The United States now has approximately 2,500,000 adoptees under the age of 21—representing nearly 2% of the population in that age-group. In addition, about 350,000 children live with foster families in this country during any given year. These children and their families have inherent vulnerabilities and problems that pediatricians may overlook. Significant numbers of foster children and adoptees are seen with behavioral, learning, and psychiatric problems. It is important that continuing counseling be available to the adoptive family, commencing prior to the adoption procedure and following throughout the early adulthood of the adoptee.
Uniqueness of Adoptio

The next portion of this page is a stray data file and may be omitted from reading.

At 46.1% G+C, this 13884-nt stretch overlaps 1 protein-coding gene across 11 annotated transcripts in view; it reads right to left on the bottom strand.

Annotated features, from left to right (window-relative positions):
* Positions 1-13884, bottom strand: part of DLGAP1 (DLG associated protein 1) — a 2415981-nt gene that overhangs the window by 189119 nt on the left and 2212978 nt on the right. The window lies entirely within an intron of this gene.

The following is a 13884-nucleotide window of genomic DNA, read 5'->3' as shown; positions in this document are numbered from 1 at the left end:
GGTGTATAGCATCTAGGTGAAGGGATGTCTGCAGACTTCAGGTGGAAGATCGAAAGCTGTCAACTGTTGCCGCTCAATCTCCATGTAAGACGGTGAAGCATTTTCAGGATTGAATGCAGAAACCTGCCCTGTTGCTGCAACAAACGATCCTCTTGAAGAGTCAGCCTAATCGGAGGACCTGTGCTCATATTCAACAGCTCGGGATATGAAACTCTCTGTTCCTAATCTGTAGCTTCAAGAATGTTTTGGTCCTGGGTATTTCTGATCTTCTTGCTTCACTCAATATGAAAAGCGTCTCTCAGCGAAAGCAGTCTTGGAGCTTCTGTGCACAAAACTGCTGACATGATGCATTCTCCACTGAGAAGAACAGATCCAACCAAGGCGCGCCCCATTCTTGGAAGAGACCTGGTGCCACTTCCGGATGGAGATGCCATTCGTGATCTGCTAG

Adoption is a situation with emotions which can be best comprehended by those in the adoptive triad itself: the birth-parents, the adoptee, and the adoptive-parents. In the adoptive procedure a mother has given up a child she has borne; parents adopt the child of an unfamiliar background, and, unlike his peers, the child knows that he was not born to the parents who have reared him. Many adoption agencies have in the past advised the adoptive-parents to raise the child as their own, love him as their own, and concurrently remind him periodically that he is not their own! Frequently no further counseling would be suggested for these families.